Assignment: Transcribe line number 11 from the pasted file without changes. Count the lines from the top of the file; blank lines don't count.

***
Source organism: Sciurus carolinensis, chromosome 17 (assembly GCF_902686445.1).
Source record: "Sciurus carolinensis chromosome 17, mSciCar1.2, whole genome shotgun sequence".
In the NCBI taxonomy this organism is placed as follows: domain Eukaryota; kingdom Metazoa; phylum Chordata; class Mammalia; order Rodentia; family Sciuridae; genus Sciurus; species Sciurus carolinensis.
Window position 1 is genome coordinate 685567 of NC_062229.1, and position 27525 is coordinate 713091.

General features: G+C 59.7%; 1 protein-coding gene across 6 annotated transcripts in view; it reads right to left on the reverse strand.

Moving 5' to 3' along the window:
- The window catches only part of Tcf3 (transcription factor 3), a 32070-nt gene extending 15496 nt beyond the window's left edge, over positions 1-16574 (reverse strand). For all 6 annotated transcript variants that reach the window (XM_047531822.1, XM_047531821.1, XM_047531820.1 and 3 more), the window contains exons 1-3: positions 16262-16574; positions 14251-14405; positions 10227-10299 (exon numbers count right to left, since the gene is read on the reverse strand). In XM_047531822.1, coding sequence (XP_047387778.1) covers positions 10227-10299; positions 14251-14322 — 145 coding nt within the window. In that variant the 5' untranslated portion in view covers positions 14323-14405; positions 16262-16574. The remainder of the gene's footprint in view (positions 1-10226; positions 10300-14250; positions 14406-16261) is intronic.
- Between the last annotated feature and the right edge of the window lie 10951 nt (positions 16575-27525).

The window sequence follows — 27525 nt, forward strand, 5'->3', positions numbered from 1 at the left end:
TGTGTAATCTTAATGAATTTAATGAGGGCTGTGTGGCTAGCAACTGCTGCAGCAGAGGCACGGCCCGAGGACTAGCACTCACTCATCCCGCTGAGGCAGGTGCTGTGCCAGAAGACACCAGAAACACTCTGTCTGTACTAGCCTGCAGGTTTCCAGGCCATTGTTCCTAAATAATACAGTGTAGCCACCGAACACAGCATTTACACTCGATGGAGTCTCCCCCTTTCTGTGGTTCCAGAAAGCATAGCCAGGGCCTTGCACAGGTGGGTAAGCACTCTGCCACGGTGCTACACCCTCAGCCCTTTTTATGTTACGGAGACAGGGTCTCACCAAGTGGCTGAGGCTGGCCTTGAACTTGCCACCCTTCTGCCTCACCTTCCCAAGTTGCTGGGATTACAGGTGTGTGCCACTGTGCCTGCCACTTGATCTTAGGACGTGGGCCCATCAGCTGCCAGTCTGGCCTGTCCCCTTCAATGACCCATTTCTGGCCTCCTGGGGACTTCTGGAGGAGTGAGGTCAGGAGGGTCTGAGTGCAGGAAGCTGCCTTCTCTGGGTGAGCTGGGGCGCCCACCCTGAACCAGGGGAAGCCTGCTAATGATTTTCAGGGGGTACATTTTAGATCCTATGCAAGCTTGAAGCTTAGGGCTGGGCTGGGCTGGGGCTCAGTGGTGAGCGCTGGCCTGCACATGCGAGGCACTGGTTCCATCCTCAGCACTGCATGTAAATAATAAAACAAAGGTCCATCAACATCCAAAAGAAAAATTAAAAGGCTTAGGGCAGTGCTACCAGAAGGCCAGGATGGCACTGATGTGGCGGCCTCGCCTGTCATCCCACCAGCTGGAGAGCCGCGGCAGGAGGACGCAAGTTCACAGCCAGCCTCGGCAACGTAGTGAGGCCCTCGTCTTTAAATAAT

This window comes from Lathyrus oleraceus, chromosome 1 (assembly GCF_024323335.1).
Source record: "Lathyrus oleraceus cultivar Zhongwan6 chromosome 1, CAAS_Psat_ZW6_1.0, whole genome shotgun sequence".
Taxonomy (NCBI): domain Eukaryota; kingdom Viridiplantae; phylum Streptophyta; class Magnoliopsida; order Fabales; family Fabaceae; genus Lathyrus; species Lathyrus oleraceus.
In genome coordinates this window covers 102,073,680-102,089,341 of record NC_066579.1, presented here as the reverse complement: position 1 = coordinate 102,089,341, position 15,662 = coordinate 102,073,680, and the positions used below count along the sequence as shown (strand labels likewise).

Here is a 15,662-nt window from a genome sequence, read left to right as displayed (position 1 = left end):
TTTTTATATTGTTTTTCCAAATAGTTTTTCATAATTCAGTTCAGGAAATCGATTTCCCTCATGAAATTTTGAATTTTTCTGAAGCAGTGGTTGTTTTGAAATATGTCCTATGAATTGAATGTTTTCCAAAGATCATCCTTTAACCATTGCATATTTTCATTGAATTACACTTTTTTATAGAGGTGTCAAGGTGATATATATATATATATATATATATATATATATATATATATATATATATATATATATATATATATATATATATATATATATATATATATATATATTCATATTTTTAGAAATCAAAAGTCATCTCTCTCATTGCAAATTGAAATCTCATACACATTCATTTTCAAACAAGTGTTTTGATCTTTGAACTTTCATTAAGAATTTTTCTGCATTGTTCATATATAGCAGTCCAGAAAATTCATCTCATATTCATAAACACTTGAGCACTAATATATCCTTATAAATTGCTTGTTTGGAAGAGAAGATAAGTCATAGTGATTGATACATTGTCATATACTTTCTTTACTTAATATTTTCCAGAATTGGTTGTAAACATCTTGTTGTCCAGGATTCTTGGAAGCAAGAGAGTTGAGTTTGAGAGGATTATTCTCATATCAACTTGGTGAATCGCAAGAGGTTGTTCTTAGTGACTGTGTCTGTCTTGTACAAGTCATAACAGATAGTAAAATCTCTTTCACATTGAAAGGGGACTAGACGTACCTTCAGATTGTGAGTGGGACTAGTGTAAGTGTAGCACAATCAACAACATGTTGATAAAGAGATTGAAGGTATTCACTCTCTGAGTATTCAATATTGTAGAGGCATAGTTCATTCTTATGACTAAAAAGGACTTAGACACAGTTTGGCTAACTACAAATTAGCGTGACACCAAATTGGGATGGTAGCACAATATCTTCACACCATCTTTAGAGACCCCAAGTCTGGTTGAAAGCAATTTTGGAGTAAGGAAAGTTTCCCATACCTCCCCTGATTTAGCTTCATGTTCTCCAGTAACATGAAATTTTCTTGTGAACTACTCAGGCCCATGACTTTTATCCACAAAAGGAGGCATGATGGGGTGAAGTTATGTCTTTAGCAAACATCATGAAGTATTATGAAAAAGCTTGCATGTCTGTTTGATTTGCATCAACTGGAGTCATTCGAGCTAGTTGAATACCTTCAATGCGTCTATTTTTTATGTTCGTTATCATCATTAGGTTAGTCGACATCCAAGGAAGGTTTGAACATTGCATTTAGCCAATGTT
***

This window comes from Lathyrus oleraceus, chromosome 1 (assembly GCF_024323335.1).